Iometer IOPS Performance
Iometer is an I/O subsystem measurement and characterization tool for single and clustered systems. Iometer does for a computer’s I/O subsystem what a dynamometer does for an engine: it measures performance under a controlled load. Iometer was originally developed by the Intel Corporation and formerly known as “Galileo”. Intel has discontinued work on Iometer, and has gifted it to the Open Source Development Lab (OSDL). There is currently a new version of Iometer in beta form, which adds several new test dimensions for SSDs.
Iometer is both a workload generator (that is, it performs I/O operations in order to stress the system) and a measurement tool (that is, it examines and records the performance of its I/O operations and their impact on the system). It can be configured to emulate the disk or network I/O load of any program or benchmark, or can be used to generate entirely synthetic I/O loads. It can generate and measure loads on single or multiple (networked) systems.
To measure random I/O response time as well as total I/O’s per second, Iometer is set to use 4KB file size chunks over a 100% random sequential distribution at a queue depth of 32 outstanding I/O’s per target. The tests are given a 50% read and 50% write distribution. While this pattern may not match traditional ‘server’ or ‘workstation’ profiles, it illustrates a single point of reference relative to our product field.
All of our SSD tests used Iometer 1.1.0 (build 08-Nov-2010) by Intel Corporation to measure IOPS performance. Iometer is configured to use 32 outstanding I/O’s per target and random 50/50 read/write distributionconfiguration: 4KB 100 Random 50-50 Read and Write.icf. The chart below illustrates combined random read and write IOPS over a 120-second Iometer test phase, where highest I/O total is preferred:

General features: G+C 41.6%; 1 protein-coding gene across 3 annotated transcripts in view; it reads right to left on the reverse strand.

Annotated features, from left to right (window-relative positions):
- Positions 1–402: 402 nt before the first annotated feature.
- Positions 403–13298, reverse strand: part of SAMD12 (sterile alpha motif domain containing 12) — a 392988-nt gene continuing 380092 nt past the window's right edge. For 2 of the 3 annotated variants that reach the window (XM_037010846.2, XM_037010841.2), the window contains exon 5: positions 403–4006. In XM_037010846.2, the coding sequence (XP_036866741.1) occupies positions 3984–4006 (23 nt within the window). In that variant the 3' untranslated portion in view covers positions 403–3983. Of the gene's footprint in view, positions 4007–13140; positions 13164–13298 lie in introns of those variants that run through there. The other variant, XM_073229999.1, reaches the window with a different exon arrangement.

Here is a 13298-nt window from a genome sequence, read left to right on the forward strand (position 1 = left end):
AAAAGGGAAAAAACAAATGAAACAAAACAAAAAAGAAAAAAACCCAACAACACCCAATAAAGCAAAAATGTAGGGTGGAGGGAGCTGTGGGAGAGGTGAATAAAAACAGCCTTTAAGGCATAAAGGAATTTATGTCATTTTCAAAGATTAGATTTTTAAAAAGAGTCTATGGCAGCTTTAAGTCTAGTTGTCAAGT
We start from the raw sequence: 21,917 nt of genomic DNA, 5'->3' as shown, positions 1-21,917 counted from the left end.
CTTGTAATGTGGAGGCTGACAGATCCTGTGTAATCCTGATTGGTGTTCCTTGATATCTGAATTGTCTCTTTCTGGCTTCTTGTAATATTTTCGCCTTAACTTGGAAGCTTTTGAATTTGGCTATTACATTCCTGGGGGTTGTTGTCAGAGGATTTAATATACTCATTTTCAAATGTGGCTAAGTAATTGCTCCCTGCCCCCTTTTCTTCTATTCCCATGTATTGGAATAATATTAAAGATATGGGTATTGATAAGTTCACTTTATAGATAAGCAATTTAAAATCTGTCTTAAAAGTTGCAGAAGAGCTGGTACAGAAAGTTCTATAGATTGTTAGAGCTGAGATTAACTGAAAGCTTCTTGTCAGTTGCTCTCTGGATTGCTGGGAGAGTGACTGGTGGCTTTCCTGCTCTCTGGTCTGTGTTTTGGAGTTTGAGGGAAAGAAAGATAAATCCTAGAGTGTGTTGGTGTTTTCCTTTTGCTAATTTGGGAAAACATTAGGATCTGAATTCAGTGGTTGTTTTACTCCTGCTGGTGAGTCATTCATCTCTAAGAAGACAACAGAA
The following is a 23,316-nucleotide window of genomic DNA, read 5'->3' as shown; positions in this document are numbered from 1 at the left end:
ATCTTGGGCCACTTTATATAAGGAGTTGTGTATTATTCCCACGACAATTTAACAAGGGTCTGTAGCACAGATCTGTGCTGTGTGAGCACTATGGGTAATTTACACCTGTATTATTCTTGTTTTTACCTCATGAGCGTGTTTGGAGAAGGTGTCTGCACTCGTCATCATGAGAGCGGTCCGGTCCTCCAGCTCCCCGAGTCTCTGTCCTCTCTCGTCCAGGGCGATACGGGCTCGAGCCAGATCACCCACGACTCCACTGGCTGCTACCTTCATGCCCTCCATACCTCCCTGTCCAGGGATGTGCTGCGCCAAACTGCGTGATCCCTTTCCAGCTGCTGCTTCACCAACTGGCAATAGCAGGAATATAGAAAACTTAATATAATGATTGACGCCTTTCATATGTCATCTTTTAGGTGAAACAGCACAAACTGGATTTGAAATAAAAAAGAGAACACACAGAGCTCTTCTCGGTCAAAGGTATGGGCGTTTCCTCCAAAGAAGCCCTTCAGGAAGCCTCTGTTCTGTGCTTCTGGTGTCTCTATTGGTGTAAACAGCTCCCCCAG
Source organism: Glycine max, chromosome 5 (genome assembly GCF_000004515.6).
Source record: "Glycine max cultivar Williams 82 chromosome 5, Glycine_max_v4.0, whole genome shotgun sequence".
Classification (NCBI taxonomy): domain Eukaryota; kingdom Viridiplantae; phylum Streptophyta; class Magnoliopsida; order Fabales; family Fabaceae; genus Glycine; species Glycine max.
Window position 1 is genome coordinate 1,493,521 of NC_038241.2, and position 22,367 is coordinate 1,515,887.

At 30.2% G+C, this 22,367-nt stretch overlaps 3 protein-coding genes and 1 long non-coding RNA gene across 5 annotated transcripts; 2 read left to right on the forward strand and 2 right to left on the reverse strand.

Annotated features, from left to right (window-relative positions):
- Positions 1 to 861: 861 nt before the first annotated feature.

The 256GB Samsung SSD 850 PRO produced ourall-time best recorded score with 94,985 IOPS, but as with the CrystalDiskMark test, the MyDigitalDiscount m.2 Super Boot Drive turns in very low scores– in fact, the lowest scores we’ve ever recorded in this benchmark.
It bears mentioning, though, that even this poor result is much, much better than even the very fastest hard disk. For example, a Western Digital Velociraptor 1TB drive turns in less than 400 IOPS on this benchmark.
In our next section, we test linear read and write bandwidth performance and compare the speed of the ADATA SSD against several other top storage products using the AIDA64 Disk Benchmark.